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Why You Should Consider Inflation-Adjusted Returns & Not Absolute Returns

Adhil Shetty


Investment is important as it helps grow your money in due course of time and create wealth. Investments are meant to generate returns on your principle sum. It is a general practice among individuals to focus on what returns they are likely to get in absolute term. This could prove to be an unhealthy thought process which leads to bad investment experience.

Why Is This So?

Returns from any investment should always be seen in relative terms to your rising cost of living. In short, you should take inflation into consideration before calculating the actual rate of return you are likely to get on your investments. This is what known as inflation-adjusted return.

For instance, you invest Rs. 100 for a year, say in a bank Fixed Deposit with a rate of interest of 7%. After a year, your principle sum turns into Rs. 107 and you are content with the fact that your money has grown over the last one year by 7%. Now, assuming, rate of inflation to be at 5%, something which cost Rs 100 a year ago is now costing Rs 105. If you take inflation of 5% against your return of 7%, the effective rate of return you are making on your investment is merely 2% (7-5). Now, think again whether you are content with 2% return.

Inflation Matters

The rate of inflation in recent years has been under 5%. However, some years in the past have seen much higher inflation as high as 9%. Going further back, we’ve also had inflation in the double digits. In such scenarios, your effective rate of returns from instruments offering you 7% as the rate of interest dives into negative territory (7-9 = -2%). Many don’t believe this, but it’s true: your principle amount sees erosion in value and your investments are more or less look like savings in a piggy bank wherein value of your money deteriorates every passing day.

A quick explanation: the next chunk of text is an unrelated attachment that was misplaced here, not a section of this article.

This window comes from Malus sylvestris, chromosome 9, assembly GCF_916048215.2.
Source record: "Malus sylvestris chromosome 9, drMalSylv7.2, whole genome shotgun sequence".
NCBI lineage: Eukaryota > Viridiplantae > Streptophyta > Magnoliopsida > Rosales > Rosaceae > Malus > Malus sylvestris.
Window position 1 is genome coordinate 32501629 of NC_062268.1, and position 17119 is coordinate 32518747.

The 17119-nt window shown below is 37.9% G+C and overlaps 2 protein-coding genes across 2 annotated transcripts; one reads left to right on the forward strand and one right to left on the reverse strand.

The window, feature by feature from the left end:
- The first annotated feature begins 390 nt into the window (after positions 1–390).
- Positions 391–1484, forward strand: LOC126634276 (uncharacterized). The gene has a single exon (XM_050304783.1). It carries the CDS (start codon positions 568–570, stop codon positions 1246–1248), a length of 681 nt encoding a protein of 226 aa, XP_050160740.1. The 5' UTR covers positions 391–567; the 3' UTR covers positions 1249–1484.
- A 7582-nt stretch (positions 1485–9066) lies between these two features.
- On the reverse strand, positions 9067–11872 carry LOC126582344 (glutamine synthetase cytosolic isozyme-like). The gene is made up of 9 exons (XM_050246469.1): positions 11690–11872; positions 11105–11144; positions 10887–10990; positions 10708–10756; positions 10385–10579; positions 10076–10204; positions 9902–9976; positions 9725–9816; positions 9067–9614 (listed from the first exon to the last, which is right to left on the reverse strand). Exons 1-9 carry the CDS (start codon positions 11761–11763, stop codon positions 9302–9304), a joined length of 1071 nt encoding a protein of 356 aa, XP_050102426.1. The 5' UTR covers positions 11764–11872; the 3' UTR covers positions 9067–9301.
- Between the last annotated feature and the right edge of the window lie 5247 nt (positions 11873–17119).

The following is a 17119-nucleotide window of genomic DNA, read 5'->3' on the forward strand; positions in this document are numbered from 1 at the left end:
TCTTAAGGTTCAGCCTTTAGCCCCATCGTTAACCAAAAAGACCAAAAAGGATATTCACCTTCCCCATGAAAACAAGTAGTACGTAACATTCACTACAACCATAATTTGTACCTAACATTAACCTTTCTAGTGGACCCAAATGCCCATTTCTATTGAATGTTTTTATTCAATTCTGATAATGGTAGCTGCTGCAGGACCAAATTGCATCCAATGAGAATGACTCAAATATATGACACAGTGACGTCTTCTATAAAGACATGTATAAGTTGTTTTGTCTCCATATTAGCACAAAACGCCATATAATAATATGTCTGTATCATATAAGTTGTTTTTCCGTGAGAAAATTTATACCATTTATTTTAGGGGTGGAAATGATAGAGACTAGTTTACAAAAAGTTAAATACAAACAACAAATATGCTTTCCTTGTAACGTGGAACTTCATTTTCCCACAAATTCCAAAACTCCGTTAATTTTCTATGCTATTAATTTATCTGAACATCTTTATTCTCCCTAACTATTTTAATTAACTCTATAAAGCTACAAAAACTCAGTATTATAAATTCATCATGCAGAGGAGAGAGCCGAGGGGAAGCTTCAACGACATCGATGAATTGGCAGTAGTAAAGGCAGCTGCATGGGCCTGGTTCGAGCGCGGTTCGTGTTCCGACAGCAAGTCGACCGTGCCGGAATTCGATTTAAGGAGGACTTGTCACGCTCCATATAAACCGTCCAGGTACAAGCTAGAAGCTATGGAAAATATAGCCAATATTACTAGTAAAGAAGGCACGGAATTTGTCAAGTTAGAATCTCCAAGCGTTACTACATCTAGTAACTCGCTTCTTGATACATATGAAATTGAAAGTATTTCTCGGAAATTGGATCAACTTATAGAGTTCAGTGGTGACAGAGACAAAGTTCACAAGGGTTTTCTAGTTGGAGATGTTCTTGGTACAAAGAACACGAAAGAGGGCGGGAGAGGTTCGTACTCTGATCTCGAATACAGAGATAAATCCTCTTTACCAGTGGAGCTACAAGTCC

What’s The Alternative?

It is advisable to look for financial instruments which are capable of offering you inflation-beating returns. Upon failing to do so, you run the risk of not only wealth erosion but you deprive yourself from attaining your financial goals which will lead to financial stress. Inflation is a financial menace which could prove disastrous if we don’t realise the potential damage it can do to your financial health.

Ask Yourself

You should not be attracted by high rate of returns. Instead, ask yourself whether it is good enough to beat inflation going forward from a long-term perspective. If your answer is ’No’, you must avoid going for that financial product and search for alternatives for better yield on your investment. Ideally, you should opt for investment avenues which can offer you at least 4-5% more returns over and above the rate of inflation in the long-term. You should also discern between short-term and long-term instruments. You still need the humble fixed deposit with its 7% returns to keep your money safe for the short term. However, to build wealth for the long-term, you need other instruments.

In summary, don’t be satisfied with absolute return. It is quite misleading and could destroy your financial health beyond repairs. Time has come to change your thought process when it comes to investment. You need to be a smart investor and adopt to best investment practices as per the fast changing times.

The writer is CEO, BankBazaar.

BankBazaar.com is a leading online marketplace in India that helps consumers compare and apply for credit cardpersonal loanhome loancar loan, and insurance.